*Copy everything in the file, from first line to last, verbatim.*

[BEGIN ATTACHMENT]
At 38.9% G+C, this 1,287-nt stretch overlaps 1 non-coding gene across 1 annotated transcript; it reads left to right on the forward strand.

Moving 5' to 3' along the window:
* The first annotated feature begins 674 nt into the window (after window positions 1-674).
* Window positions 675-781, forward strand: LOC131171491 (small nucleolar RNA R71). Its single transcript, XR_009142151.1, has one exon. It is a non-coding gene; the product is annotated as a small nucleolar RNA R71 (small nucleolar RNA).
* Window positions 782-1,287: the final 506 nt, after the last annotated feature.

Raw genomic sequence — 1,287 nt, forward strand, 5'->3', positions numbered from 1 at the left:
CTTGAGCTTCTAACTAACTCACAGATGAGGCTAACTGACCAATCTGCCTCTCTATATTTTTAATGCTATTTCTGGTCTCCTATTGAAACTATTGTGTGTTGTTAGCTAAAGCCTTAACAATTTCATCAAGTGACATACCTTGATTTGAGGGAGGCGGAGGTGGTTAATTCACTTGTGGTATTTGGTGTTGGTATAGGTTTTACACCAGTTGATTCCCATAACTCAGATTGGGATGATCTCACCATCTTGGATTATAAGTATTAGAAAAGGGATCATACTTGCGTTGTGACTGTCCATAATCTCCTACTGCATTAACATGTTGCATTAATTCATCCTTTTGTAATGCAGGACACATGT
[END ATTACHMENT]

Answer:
At 38.9% G+C, this 1,287-nt stretch overlaps 1 non-coding gene across 1 annotated transcript; it reads left to right on the forward strand.

Moving 5' to 3' along the window:
* The first annotated feature begins 674 nt into the window (after window positions 1-674).
* Window positions 675-781, forward strand: LOC131171491 (small nucleolar RNA R71). Its single transcript, XR_009142151.1, has one exon. It is a non-coding gene; the product is annotated as a small nucleolar RNA R71 (small nucleolar RNA).
* Window positions 782-1,287: the final 506 nt, after the last annotated feature.

Raw genomic sequence — 1,287 nt, forward strand, 5'->3', positions numbered from 1 at the left:
CTTGAGCTTCTAACTAACTCACAGATGAGGCTAACTGACCAATCTGCCTCTCTATATTTTTAATGCTATTTCTGGTCTCCTATTGAAACTATTGTGTGTTGTTAGCTAAAGCCTTAACAATTTCATCAAGTGACATACCTTGATTTGAGGGAGGCGGAGGTGGTTAATTCACTTGTGGTATTTGGTGTTGGTATAGGTTTTACACCAGTTGATTCCCATAACTCAGATTGGGATGATCTCACCATCTTGGATTATAAGTATTAGAAAAGGGATCATACTTGCGTTGTGACTGTCCATAATCTCCTACTGCATTAACATGTTGCATTAATTCATCCTTTTGTAATGCAGGACACATGT